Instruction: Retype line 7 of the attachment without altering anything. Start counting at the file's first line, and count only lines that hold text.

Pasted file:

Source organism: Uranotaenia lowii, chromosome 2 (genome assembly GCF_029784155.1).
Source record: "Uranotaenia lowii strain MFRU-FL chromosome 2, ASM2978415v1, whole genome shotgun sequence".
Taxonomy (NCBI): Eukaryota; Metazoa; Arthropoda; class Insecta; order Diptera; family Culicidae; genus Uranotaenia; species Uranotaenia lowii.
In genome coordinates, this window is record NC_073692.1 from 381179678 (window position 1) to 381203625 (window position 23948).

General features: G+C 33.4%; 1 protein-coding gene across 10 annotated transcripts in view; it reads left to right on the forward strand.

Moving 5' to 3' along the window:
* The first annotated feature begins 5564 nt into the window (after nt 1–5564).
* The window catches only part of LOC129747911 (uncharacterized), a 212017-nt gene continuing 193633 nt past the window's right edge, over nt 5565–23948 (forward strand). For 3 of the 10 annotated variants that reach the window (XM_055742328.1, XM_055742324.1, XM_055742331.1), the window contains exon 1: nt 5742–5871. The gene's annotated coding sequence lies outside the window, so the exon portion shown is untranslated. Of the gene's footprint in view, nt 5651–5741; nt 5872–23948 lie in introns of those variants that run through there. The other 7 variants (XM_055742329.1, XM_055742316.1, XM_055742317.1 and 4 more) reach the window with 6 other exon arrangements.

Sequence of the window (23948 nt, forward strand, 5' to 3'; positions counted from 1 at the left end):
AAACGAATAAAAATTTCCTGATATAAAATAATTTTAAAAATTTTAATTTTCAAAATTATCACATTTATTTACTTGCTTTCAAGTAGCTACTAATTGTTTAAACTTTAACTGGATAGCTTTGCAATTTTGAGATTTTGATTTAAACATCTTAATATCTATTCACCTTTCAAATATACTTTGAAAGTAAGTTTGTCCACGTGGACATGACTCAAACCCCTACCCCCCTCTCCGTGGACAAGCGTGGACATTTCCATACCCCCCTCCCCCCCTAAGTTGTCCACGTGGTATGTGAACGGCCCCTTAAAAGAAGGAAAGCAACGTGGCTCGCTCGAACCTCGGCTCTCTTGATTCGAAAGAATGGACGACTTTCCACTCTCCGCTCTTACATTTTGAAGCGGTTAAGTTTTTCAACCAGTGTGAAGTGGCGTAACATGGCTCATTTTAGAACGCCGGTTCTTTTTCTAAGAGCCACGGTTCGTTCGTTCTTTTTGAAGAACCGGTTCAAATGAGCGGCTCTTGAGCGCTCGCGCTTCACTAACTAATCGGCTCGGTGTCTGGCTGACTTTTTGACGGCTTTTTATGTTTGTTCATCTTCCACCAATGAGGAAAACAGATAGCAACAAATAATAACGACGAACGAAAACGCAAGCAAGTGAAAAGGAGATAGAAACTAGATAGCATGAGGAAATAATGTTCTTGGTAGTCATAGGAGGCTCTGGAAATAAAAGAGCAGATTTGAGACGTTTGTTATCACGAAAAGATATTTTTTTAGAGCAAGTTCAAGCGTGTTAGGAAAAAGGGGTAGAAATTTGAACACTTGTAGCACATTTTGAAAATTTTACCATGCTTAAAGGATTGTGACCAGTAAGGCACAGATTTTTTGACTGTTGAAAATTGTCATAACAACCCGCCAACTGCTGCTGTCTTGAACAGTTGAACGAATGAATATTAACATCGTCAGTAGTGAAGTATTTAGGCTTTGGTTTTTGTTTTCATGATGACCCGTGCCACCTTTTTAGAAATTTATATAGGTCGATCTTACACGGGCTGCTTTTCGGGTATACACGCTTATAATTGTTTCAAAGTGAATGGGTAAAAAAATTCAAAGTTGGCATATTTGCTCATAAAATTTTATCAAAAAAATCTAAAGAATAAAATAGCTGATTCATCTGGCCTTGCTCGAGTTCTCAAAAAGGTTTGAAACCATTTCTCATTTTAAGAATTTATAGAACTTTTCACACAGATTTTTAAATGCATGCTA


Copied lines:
* The first annotated feature begins 5564 nt into the window (after nt 1–5564).